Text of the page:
Nutritionists seek soda ban in Pa. schools
By MARTHA RAFFAELE, Associated Press Writer
HARRISBURG, Pa. (AP) - When the Philadelphia School District banned the sale of carbonated soft drinks in city schools last year, a nonprofit nutrition advocacy group considered the decision a sweet victory for its activists.
Since then, the Philadelphia-based Food Trust has been working to build statewide momentum for its cause. With funding from the state Agriculture Department, it has developed a "Healthy Beverage Toolkit" - a primer on how other communities can marshal support for similar policies.
"We figured that if Philadelphia could do it, then it's a slam-dunk that anybody throughout the state can do it," said R. Duane Perry, the group's executive director. "Now is the right time."
The Food Trust and other school-nutrition advocates view the presence of soft drinks in schools as a key contributor to the childhood obesity epidemic. A state Health Department survey last year found that while 72 percent of Pennsylvania high schools with vending machines offer bottled water, carbonated drinks and sugary sports drinks were present in 60 percent of those high schools.
By contrast, milk was present in only 20 to 25 percent of high schools with vending machines, depending on the variety - chocolate, whole, lowfat or skim. The trust considers milk, 100 percent fruit juice and water to be healthy beverages.
In Philadelphia, the group was galvanized when the district began considering bids for an exclusive beverage contract in February 2003, three years after the school board rejected a 10-year, $43 million contract with Coca-Cola Bottling Co.
The organization formed a task force called the Philadelphia Coalition for Healthy Children, whose members aired their concerns at public meetings. The trust bolstered its argument with a poll that found nine out of 10 parents in the district wanted only healthy beverages in schools.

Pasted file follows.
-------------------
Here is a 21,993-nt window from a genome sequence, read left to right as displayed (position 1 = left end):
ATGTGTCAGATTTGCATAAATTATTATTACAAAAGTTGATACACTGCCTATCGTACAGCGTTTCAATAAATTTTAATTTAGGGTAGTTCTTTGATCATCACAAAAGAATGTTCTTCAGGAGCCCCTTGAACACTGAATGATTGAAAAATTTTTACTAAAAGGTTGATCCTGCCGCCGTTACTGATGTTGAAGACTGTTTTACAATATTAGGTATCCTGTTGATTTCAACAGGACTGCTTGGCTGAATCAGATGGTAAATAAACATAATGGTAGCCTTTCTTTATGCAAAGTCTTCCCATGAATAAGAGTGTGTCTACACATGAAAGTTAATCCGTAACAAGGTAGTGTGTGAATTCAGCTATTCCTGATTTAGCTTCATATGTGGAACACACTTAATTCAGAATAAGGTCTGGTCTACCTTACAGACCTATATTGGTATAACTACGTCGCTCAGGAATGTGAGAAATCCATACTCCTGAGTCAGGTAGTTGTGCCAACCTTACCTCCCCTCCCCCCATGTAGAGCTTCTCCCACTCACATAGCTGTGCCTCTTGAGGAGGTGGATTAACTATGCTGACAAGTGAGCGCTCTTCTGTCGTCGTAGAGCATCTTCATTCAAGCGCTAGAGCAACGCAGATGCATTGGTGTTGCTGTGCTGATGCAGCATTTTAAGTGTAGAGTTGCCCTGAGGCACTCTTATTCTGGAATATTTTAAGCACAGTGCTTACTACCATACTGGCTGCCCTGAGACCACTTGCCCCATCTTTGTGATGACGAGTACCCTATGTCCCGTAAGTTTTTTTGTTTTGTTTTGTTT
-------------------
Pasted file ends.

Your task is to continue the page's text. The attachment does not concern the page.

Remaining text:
The idea eventually garnered the support of schools chief Paul Vallas, who called on the district's School Reform Commission to enact the soda ban.
"His attitude was and has been that a few dollars here and there is not worth it when it comes to our children's health," Perry said.
It's not easy for school districts to take that stance, considering the financial rewards such contracts promise, said Cheryl Cook, the agriculture department's deputy secretary for marketing and economic development.
"The soda companies may be providing a scoreboard or other things that come along with it. It's hard to talk folks into taking that step (of banning soft drinks)," she said. "But I really think that public opinion is on the side of what the Philadelphia schools have done."
The idea has also gained favor in the state Legislature, where Rep. Jess Stairs, chairman of the House Education Committee, has introduced a package of bills designed to encourage better nutrition and more exercise for schoolchildren. One measure would require schools to sell only healthy drinks during school hours, and limit serving sizes to 12 ounces.
But the soft-drink industry also wants its voice to be heard in the debate. During a recent committee hearing on Stairs' bills, a dietitian who testified on behalf of the Pennsylvania Soft Drink Association suggested that an outright ban on soda was extreme.
University of Pittsburgh Medical Center dietitian Leslie Bonci said children should be educated on balancing their caloric intake - even allowing for the occasional soda if they choose.
"Children and adolescents do not want to be told what to do, but instead need to be educated on how to make appropriate choices in terms of food, eating habits and physical activity," she said.
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